By Liz Schott
On this day in 1883, the first edition of The Gazette was published. Several months later, my great-great grandfather, Clarence Miller, and his brother-in-law, Fred Faulkes, bought the fledgling newspaper, The Gazette Company, which has become an institution in service to our community for five generations.
Back in 1883, there were many daily newspapers in this budding town of entrepreneurs on the edge of the frontier. The Industrial Era was ramping up, and innovators thrived, creating businesses, institutions and enterprises, many of which remain strong today. My forefathers respected and understood that our company’s role was both to reflect and to shape our community in service to the greater good — a weighty responsibility.
That service has taken many shapes and forms over the years, from literally announcing verdicts of important trials from the balcony of our downtown office generations ago, to creating a new form of local news with the start of KCRG-TV9 60 years ago, to sending news and weather text alerts today over mobile networks.
The more things change, the more they stay the same — connecting people with the information they need to live informed and fulfilling lives.
As we move into this Digital Information Age of information overabundance, our value proposition to you, dear reader, is a very different one than it was even a generation ago, when information was relatively scarce, and we were comfortably in the Industrial Age.
But the core service remains helping you — our friends, family, neighbors and colleagues — make sense of this wonderful and crazy world.
We are committed to evolving our traditional institutional roles — government watchdog, champion of regional economic development, and booster for the arts and culture — for the Digital Information Age as it unfolds.
This means finding new ways of developing a collective understanding and facilitating community conversations around important and complex issues (many of which have no one “correct” answer). Specifically for 2013, they include:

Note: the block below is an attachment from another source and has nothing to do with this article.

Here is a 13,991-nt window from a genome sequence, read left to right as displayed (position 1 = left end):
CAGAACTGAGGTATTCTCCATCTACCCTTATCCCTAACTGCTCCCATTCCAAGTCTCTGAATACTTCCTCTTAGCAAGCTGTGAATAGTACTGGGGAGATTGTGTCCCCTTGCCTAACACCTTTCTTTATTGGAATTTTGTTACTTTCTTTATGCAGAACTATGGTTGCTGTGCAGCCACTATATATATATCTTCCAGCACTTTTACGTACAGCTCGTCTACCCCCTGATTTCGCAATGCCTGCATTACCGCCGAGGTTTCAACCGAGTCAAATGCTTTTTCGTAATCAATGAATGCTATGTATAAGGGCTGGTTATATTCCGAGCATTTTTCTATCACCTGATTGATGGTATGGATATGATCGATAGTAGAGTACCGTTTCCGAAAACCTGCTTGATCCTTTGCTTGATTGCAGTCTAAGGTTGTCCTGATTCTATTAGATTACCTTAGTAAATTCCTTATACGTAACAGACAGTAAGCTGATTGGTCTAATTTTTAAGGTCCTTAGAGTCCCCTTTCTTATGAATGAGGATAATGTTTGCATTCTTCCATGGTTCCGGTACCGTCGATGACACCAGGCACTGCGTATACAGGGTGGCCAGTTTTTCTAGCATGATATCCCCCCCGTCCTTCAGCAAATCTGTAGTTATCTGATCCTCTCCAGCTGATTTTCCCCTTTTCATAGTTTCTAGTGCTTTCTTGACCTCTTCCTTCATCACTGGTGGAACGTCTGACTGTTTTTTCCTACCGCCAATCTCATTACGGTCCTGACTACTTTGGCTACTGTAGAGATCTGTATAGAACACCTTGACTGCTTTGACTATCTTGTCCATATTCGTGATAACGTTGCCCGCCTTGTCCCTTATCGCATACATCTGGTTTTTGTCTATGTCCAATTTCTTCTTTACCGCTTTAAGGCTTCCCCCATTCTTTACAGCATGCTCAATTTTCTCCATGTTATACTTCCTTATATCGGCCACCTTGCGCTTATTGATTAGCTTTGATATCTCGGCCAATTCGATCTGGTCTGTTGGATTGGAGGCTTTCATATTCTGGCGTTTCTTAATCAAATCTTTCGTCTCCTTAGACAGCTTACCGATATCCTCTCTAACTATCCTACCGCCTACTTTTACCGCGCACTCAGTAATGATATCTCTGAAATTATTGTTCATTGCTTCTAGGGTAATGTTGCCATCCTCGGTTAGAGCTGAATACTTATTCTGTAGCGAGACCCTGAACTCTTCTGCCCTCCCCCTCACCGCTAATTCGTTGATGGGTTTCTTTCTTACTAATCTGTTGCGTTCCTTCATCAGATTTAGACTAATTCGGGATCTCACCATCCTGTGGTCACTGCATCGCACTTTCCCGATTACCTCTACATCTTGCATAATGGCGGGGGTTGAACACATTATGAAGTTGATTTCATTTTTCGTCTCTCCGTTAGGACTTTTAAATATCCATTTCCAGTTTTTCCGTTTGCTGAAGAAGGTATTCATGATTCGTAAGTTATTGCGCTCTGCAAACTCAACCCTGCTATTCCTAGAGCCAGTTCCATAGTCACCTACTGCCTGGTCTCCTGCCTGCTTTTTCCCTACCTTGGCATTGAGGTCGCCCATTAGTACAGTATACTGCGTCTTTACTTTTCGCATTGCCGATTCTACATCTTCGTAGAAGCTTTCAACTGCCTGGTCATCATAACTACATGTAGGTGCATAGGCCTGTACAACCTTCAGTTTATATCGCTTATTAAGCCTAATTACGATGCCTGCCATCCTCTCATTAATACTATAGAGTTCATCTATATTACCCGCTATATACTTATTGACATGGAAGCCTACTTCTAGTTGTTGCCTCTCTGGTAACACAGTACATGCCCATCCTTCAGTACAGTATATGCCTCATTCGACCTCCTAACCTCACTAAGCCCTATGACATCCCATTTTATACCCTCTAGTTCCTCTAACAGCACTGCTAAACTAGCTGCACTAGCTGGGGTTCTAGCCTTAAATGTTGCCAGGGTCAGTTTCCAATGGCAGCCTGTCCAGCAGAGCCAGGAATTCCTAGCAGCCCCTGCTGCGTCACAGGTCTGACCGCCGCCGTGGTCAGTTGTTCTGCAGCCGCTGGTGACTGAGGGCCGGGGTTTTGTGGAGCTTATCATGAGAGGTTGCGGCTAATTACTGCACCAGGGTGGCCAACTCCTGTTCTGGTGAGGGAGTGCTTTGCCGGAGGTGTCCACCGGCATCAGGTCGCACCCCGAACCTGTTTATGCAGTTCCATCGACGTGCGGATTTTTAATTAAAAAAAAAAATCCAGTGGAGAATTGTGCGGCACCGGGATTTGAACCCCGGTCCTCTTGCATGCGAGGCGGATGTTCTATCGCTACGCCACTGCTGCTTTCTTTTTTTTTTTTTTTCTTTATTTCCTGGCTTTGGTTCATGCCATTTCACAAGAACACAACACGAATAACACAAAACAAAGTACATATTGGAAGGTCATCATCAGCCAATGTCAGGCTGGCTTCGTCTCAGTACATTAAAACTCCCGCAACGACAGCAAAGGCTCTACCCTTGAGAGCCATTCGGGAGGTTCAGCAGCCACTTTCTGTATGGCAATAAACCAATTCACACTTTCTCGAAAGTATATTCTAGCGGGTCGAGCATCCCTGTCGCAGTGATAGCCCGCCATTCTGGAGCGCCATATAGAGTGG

l Flood protection.
l Watershed management and economic development for our Cedar and Iowa River neighborhoods.
l Development of world-class entertainment options, which may include a Linn County gaming casino.
l Transforming education to unfold the potential of every child.
l The 2013 state legislative session.
These issues are each in an information flow of their own, but also are, in many ways, interrelated. With your help, we will endeavor to put each of these issues into greater context in the coming months.
It is hard work to make sense of it all, but just because it’s challenging doesn’t mean it’s not worth doing. In generations past, simply writing and broadcasting reports of what happened, or was going to happen tomorrow, was enough to create a community dialogue, spur people to action and strengthen our democracy. Today, not so.
We are experimenting and exploring new methods of storytelling and information sourcing, some of which will be wildly successful, and some of which will end up being lessons in how not to proceed. Your feedback will guide us, as it always has.
As we look forward to our next 130 years, I offer an update to our 100th year motto, which was “A past to remember, a future to report.” Today, we still have a past to remember, but we also have a future to create, together, not just report.
We are a vibrant, world-class, transformational community and becoming more so every day. Thanks for being part of the journey.
Liz Schott is Director of Community Relations for The Gazette Company and a member of The Gazette Editorial Board. Comments: email@example.com or (319) 368-8520
Liz Schott, Director of Community Relations, discusses The Gazette Co.’s heritage and strategies for the digital age:Noon Friday, at www.thegazette.com